What do the French think about cultured muscle cells to produce meat?

Opinions, perception and attitudes of French consumers regarding the new biotechnology aimed at producing meat from cultured muscle.

This research aimed to study consumer perception of “cultured meat”, which is the subject of scientific questions despite media enthusiasm. For this, an internet survey in French on Google Forms was distributed on social networks. The sampling of respondents, although very substantial (4,533 responses), slightly differs from the average characteristics of the French population by an over-representation of young people between 18 and 30 years of age (42.7%), of people familiar with the meat sector (28.0%) or scientists (52.6%). About 40 to 50% of the respondents believe that livestock face ethical and environmental issues. However, only 18% to 26% of them believe that “artificial meat” can solve these difficulties and a majority thinks that artificial meat will not be as healthy and tasty as conventional meat. In addition, between 41.5% and 66.7% of the respondents, according to different demographics, consider that “cultured meat” is an “absurd and/or disgusting” idea, 26.9% on average an “intriguing and/or funny” idea, and 18.7% a “promising and/or feasible” idea. On average, 91.7% of the respondents would not like to buy “artificial meat” at a higher price than conventional meat, with only 25.6% being ready to pay for it at the same price. Respondents who are unfamiliar with “artificial meat”, or young people (between 18 and 30 years of age) especially women, seem more favorable towards this biotechnology because of a greater sensitivity to ethical or environmental questions related to animal husbandry. On the contrary, older men (more than 51 years of age) are the most reluctant. Unlike in previous work, people who have heard of “artificial meat” do not seem to accept it more. In addition, meat professionals are generally strongly opposed to it. According to this survey, the “artificial meat” market would represent at best a niche market targeting about a fifth of the French population, while another fifth of the respondents believes that “artificial meat” has no future. About half of the respondents, however, consider this innovation to be “absurd and/or disgusting” rather than “intriguing and/or funny”, or, to a lower extent “promising and/or achievable”.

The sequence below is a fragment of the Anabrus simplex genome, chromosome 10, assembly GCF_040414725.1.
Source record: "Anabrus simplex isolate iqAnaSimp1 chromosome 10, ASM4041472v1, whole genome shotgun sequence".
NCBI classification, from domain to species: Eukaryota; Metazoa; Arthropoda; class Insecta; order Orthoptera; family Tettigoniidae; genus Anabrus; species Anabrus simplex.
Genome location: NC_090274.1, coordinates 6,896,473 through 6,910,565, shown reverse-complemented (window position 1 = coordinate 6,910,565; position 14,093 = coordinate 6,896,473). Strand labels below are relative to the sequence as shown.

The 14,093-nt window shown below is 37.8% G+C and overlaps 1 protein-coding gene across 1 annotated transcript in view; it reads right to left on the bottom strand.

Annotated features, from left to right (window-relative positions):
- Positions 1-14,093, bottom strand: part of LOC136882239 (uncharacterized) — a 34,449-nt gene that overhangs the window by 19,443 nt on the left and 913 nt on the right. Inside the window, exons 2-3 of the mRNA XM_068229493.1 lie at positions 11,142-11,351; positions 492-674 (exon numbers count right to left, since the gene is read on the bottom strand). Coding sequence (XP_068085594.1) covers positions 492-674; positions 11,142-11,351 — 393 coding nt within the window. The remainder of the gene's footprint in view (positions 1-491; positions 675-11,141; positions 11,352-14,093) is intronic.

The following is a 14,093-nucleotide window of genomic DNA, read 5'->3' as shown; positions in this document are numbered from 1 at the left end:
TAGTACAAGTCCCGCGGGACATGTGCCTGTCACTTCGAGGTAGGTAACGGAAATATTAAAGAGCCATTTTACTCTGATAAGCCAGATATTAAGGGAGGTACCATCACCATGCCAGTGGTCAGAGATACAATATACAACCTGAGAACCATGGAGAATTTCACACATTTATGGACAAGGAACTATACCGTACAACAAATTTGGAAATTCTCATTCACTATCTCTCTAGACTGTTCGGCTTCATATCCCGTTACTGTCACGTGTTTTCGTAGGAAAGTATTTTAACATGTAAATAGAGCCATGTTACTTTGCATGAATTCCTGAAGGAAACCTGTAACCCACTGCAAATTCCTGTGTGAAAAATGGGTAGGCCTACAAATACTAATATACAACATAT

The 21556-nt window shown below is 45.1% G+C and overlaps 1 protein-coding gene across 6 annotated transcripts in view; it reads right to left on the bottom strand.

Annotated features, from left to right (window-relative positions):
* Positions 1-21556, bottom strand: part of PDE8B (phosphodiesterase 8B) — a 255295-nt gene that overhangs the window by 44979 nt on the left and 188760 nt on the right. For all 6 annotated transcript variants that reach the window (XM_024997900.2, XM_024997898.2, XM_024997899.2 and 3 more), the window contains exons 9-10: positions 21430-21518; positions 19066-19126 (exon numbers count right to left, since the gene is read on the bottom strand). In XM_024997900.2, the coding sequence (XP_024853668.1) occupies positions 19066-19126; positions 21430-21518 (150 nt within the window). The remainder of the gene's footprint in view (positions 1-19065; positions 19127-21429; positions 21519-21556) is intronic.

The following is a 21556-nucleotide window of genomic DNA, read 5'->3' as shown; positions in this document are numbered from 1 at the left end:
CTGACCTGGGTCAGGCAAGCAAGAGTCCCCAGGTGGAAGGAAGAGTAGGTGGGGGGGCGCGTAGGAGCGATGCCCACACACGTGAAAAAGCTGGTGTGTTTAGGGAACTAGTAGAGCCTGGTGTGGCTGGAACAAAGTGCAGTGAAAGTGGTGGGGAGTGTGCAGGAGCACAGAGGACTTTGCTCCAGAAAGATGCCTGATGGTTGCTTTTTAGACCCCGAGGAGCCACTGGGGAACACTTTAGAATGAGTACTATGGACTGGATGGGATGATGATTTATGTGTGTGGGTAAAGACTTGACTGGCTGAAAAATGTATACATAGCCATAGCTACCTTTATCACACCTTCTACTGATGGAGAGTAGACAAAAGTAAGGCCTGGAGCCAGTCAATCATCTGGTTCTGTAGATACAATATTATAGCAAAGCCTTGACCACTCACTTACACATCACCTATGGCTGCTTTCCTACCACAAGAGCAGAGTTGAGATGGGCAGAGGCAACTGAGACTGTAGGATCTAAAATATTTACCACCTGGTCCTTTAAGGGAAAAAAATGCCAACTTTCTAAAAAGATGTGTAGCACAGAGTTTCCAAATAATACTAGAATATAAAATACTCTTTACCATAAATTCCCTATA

Contamination in meat imaginaries: Part II: perspectives.

Crossed views on the imaginations and practices of production and consumption.

As a follow-up of the previous article, this contribution explores the advertised messages surrounding meat, providing the opinions and reactions of breeders and meat-eaters that follow. The messages published by professionals of the meat production sector are part of the tradition that respects origin and gastronomic values while continuing along the path of a greener diet, which has been underway for several decades. The sector is confronted with new actors who try to renew this imagination: in search of purity and ethics, the entrants proceed according to a subtractive logic (products labeled without animal products, gluten free….) while diverting the symbolism of meats, the famous blood mythology, to the benefit of plants in particular. It is precisely this symbolism that displays animals in pastures, the butcher artisan and grilled meat on one’s plate that in France, join breeders and consumers. They point to industrial transformation processes and marketing practices that are a source of mistrust, each in their own way and according to their knowledge and interests. Faced with this situation, proposals have been made to place meat back in the center as a service to life, both from the point of view of words describing meat and the practices of the sector.